“Religion that is pure and undefiled before God, the Father, is this: to care for orphans and widows in their distress, and to keep oneself unstained by the world,” we read in James. Caring for orphans and widows in their distress I understand. James reminds us that religion is not so much about the things we have heard and seen and read and come to believe, as it is about the actions these beliefs generate, the lives they shape.
What I don’t understand is the notion of keeping oneself unstained by the world. Wouldn’t that imply that I distance myself from the world, that I limit my interaction with it, and wouldn’t I have to ignore the fact that the world is a part of me and I am a part of the world? And how can we follow Jesus into the world when we’re worried about getting dirty?
Wherever Jesus went, according to the gospel, people gathered. They simply came; they brought themselves, they brought the sick and the possessed, hoping that they might touch the fringe of his cloak. People came because his presence was healing, it was liberating, it was restoring and affirming.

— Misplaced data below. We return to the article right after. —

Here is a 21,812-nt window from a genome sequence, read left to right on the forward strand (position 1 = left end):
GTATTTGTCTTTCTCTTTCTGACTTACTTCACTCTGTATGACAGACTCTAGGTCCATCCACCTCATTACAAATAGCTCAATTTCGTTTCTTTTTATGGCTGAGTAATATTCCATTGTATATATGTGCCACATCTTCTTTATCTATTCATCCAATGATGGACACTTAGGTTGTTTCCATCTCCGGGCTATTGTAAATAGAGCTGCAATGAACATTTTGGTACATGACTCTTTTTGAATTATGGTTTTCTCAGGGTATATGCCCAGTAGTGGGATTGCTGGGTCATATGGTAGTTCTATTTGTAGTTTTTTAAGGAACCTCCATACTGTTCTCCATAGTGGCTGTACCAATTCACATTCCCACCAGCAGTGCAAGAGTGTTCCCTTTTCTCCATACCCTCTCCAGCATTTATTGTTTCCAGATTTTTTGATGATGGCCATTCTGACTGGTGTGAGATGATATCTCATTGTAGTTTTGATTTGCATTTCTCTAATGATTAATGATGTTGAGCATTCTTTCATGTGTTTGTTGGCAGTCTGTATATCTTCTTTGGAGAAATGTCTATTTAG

People come to Jesus hoping to find life, new life. Keeping oneself unstained by the world implies a movement away from the world, a withdrawal to some place perceived to be at a safe distance from it, when Jesus’ entire life is a movement into the world, for the redemption and healing of the world.
We read in the gospel that some found Jesus’ proximity to “certain kinds” of people confusing and disturbing. Pharisees and scribes from Jerusalem were closely watching him and what he said and did. They didn’t understand why he and his disciples ate with tax collectors, prostitutes, and other known sinners, or why he didn’t observe the sabbath like they did.
The Pharisees were a reform movement within Judaism, and their passion was to live holy lives. God had chosen Israel to be God’s people, a priestly kingdom and a holy nation, and the Pharisees sought to fulfill that calling during a time when foreign occupiers determined much of public life. The Pharisees adapted laws written for priests serving at the Temple and applied them to daily home life in an effort to sanctify every aspect of it. Seemingly small, everyday activities became rituals of remembering, “We are God’s people.” Every moment, every action became for them an occasion to bless the God of Israel. Waking up in the morning, going about their daily work, reciting torah, breaking bread, tucking in the children at night, and going to bed – every moment of everyday life an occasion to remember, to bless, to give thanks.